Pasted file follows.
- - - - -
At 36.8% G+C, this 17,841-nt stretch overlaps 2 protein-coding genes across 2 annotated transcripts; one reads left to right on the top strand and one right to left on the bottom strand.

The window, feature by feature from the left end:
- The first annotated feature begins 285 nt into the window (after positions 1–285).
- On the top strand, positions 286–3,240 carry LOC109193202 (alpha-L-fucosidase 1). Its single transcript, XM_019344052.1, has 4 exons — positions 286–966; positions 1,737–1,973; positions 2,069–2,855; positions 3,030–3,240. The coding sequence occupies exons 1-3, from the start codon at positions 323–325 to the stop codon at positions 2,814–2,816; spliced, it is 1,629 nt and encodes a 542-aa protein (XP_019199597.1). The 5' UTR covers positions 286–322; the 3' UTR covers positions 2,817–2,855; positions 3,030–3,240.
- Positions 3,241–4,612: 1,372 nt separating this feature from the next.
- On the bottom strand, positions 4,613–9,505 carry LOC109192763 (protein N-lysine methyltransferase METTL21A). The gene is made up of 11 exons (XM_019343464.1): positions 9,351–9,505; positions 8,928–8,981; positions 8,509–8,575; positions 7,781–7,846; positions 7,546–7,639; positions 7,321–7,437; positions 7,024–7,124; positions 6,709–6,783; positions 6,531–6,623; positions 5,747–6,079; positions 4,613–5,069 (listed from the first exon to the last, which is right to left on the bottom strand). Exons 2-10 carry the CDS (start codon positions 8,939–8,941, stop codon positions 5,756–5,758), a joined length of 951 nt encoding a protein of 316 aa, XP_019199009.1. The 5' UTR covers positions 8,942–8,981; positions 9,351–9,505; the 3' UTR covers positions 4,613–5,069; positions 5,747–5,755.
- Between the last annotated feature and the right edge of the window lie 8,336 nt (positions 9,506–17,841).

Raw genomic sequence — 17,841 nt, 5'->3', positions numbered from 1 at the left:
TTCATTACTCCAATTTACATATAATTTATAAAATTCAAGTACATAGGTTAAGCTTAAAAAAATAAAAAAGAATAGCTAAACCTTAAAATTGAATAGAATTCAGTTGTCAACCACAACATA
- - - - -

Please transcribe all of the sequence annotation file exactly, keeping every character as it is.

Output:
At 36.8% G+C, this 17,841-nt stretch overlaps 2 protein-coding genes across 2 annotated transcripts; one reads left to right on the top strand and one right to left on the bottom strand.

The window, feature by feature from the left end:
- The first annotated feature begins 285 nt into the window (after positions 1–285).
- On the top strand, positions 286–3,240 carry LOC109193202 (alpha-L-fucosidase 1). Its single transcript, XM_019344052.1, has 4 exons — positions 286–966; positions 1,737–1,973; positions 2,069–2,855; positions 3,030–3,240. The coding sequence occupies exons 1-3, from the start codon at positions 323–325 to the stop codon at positions 2,814–2,816; spliced, it is 1,629 nt and encodes a 542-aa protein (XP_019199597.1). The 5' UTR covers positions 286–322; the 3' UTR covers positions 2,817–2,855; positions 3,030–3,240.
- Positions 3,241–4,612: 1,372 nt separating this feature from the next.
- On the bottom strand, positions 4,613–9,505 carry LOC109192763 (protein N-lysine methyltransferase METTL21A). The gene is made up of 11 exons (XM_019343464.1): positions 9,351–9,505; positions 8,928–8,981; positions 8,509–8,575; positions 7,781–7,846; positions 7,546–7,639; positions 7,321–7,437; positions 7,024–7,124; positions 6,709–6,783; positions 6,531–6,623; positions 5,747–6,079; positions 4,613–5,069 (listed from the first exon to the last, which is right to left on the bottom strand). Exons 2-10 carry the CDS (start codon positions 8,939–8,941, stop codon positions 5,756–5,758), a joined length of 951 nt encoding a protein of 316 aa, XP_019199009.1. The 5' UTR covers positions 8,942–8,981; positions 9,351–9,505; the 3' UTR covers positions 4,613–5,069; positions 5,747–5,755.
- Between the last annotated feature and the right edge of the window lie 8,336 nt (positions 9,506–17,841).

Raw genomic sequence — 17,841 nt, 5'->3', positions numbered from 1 at the left:
TTCATTACTCCAATTTACATATAATTTATAAAATTCAAGTACATAGGTTAAGCTTAAAAAAATAAAAAAGAATAGCTAAACCTTAAAATTGAATAGAATTCAGTTGTCAACCACAACATA